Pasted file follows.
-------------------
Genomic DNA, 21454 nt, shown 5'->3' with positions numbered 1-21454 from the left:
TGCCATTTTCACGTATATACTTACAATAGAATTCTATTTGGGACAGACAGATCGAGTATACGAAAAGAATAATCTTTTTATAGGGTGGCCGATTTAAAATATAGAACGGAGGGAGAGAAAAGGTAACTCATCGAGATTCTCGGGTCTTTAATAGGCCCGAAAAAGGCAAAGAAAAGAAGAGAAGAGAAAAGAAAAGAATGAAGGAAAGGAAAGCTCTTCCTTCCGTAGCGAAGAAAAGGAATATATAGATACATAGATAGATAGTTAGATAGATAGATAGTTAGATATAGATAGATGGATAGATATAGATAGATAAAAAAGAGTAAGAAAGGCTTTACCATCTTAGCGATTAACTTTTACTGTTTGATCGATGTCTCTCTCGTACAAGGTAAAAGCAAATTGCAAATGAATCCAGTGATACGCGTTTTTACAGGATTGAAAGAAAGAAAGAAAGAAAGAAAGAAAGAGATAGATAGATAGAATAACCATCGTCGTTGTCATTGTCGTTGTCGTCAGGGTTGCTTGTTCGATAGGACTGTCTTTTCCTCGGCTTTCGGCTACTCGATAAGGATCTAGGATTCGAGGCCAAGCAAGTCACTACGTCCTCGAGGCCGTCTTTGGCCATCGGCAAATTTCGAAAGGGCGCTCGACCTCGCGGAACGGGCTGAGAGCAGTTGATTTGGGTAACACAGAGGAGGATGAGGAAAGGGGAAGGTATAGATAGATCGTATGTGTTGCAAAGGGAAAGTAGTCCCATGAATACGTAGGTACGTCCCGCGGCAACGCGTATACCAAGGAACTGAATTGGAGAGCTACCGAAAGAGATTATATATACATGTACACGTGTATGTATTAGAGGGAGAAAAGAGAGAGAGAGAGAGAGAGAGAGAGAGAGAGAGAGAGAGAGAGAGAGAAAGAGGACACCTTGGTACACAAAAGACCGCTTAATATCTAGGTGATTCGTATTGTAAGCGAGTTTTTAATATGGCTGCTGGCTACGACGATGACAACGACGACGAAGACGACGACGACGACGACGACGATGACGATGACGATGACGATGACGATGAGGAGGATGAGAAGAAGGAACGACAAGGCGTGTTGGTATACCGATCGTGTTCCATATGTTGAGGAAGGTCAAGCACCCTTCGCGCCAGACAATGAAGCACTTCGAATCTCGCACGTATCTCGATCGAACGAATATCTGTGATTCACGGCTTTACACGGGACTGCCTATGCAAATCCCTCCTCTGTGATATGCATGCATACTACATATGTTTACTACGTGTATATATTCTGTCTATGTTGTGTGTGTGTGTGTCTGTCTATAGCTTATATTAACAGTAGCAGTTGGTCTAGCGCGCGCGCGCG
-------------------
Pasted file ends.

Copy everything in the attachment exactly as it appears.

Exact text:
Genomic DNA, 21454 nt, shown 5'->3' with positions numbered 1-21454 from the left:
TGCCATTTTCACGTATATACTTACAATAGAATTCTATTTGGGACAGACAGATCGAGTATACGAAAAGAATAATCTTTTTATAGGGTGGCCGATTTAAAATATAGAACGGAGGGAGAGAAAAGGTAACTCATCGAGATTCTCGGGTCTTTAATAGGCCCGAAAAAGGCAAAGAAAAGAAGAGAAGAGAAAAGAAAAGAATGAAGGAAAGGAAAGCTCTTCCTTCCGTAGCGAAGAAAAGGAATATATAGATACATAGATAGATAGTTAGATAGATAGATAGTTAGATATAGATAGATGGATAGATATAGATAGATAAAAAAGAGTAAGAAAGGCTTTACCATCTTAGCGATTAACTTTTACTGTTTGATCGATGTCTCTCTCGTACAAGGTAAAAGCAAATTGCAAATGAATCCAGTGATACGCGTTTTTACAGGATTGAAAGAAAGAAAGAAAGAAAGAAAGAAAGAGATAGATAGATAGAATAACCATCGTCGTTGTCATTGTCGTTGTCGTCAGGGTTGCTTGTTCGATAGGACTGTCTTTTCCTCGGCTTTCGGCTACTCGATAAGGATCTAGGATTCGAGGCCAAGCAAGTCACTACGTCCTCGAGGCCGTCTTTGGCCATCGGCAAATTTCGAAAGGGCGCTCGACCTCGCGGAACGGGCTGAGAGCAGTTGATTTGGGTAACACAGAGGAGGATGAGGAAAGGGGAAGGTATAGATAGATCGTATGTGTTGCAAAGGGAAAGTAGTCCCATGAATACGTAGGTACGTCCCGCGGCAACGCGTATACCAAGGAACTGAATTGGAGAGCTACCGAAAGAGATTATATATACATGTACACGTGTATGTATTAGAGGGAGAAAAGAGAGAGAGAGAGAGAGAGAGAGAGAGAGAGAGAGAGAGAGAGAGAGAAAGAGGACACCTTGGTACACAAAAGACCGCTTAATATCTAGGTGATTCGTATTGTAAGCGAGTTTTTAATATGGCTGCTGGCTACGACGATGACAACGACGACGAAGACGACGACGACGACGACGACGATGACGATGACGATGACGATGACGATGAGGAGGATGAGAAGAAGGAACGACAAGGCGTGTTGGTATACCGATCGTGTTCCATATGTTGAGGAAGGTCAAGCACCCTTCGCGCCAGACAATGAAGCACTTCGAATCTCGCACGTATCTCGATCGAACGAATATCTGTGATTCACGGCTTTACACGGGACTGCCTATGCAAATCCCTCCTCTGTGATATGCATGCATACTACATATGTTTACTACGTGTATATATTCTGTCTATGTTGTGTGTGTGTGTGTCTGTCTATAGCTTATATTAACAGTAGCAGTTGGTCTAGCGCGCGCGCGCG